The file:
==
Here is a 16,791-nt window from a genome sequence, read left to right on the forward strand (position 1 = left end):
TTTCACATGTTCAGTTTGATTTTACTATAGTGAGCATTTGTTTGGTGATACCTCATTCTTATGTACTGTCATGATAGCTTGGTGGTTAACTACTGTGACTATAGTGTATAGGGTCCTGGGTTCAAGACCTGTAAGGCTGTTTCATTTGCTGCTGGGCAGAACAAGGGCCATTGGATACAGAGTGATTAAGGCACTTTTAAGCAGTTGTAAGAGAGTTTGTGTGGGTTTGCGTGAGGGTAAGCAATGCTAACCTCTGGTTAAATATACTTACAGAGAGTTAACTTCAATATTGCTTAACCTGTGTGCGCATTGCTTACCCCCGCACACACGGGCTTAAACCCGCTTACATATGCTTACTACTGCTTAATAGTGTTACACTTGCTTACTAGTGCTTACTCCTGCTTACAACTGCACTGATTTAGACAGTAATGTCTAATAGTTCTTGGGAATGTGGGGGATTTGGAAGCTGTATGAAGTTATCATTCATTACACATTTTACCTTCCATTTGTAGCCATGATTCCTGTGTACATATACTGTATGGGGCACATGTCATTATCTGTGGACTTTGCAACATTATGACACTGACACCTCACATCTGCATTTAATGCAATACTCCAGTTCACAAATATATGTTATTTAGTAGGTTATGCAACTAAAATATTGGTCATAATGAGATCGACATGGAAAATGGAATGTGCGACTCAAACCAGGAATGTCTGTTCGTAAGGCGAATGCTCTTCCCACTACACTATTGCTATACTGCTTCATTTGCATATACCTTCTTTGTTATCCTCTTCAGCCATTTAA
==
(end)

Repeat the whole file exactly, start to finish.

Here is a 16,791-nt window from a genome sequence, read left to right on the forward strand (position 1 = left end):
TTTCACATGTTCAGTTTGATTTTACTATAGTGAGCATTTGTTTGGTGATACCTCATTCTTATGTACTGTCATGATAGCTTGGTGGTTAACTACTGTGACTATAGTGTATAGGGTCCTGGGTTCAAGACCTGTAAGGCTGTTTCATTTGCTGCTGGGCAGAACAAGGGCCATTGGATACAGAGTGATTAAGGCACTTTTAAGCAGTTGTAAGAGAGTTTGTGTGGGTTTGCGTGAGGGTAAGCAATGCTAACCTCTGGTTAAATATACTTACAGAGAGTTAACTTCAATATTGCTTAACCTGTGTGCGCATTGCTTACCCCCGCACACACGGGCTTAAACCCGCTTACATATGCTTACTACTGCTTAATAGTGTTACACTTGCTTACTAGTGCTTACTCCTGCTTACAACTGCACTGATTTAGACAGTAATGTCTAATAGTTCTTGGGAATGTGGGGGATTTGGAAGCTGTATGAAGTTATCATTCATTACACATTTTACCTTCCATTTGTAGCCATGATTCCTGTGTACATATACTGTATGGGGCACATGTCATTATCTGTGGACTTTGCAACATTATGACACTGACACCTCACATCTGCATTTAATGCAATACTCCAGTTCACAAATATATGTTATTTAGTAGGTTATGCAACTAAAATATTGGTCATAATGAGATCGACATGGAAAATGGAATGTGCGACTCAAACCAGGAATGTCTGTTCGTAAGGCGAATGCTCTTCCCACTACACTATTGCTATACTGCTTCATTTGCATATACCTTCTTTGTTATCCTCTTCAGCCATTTAA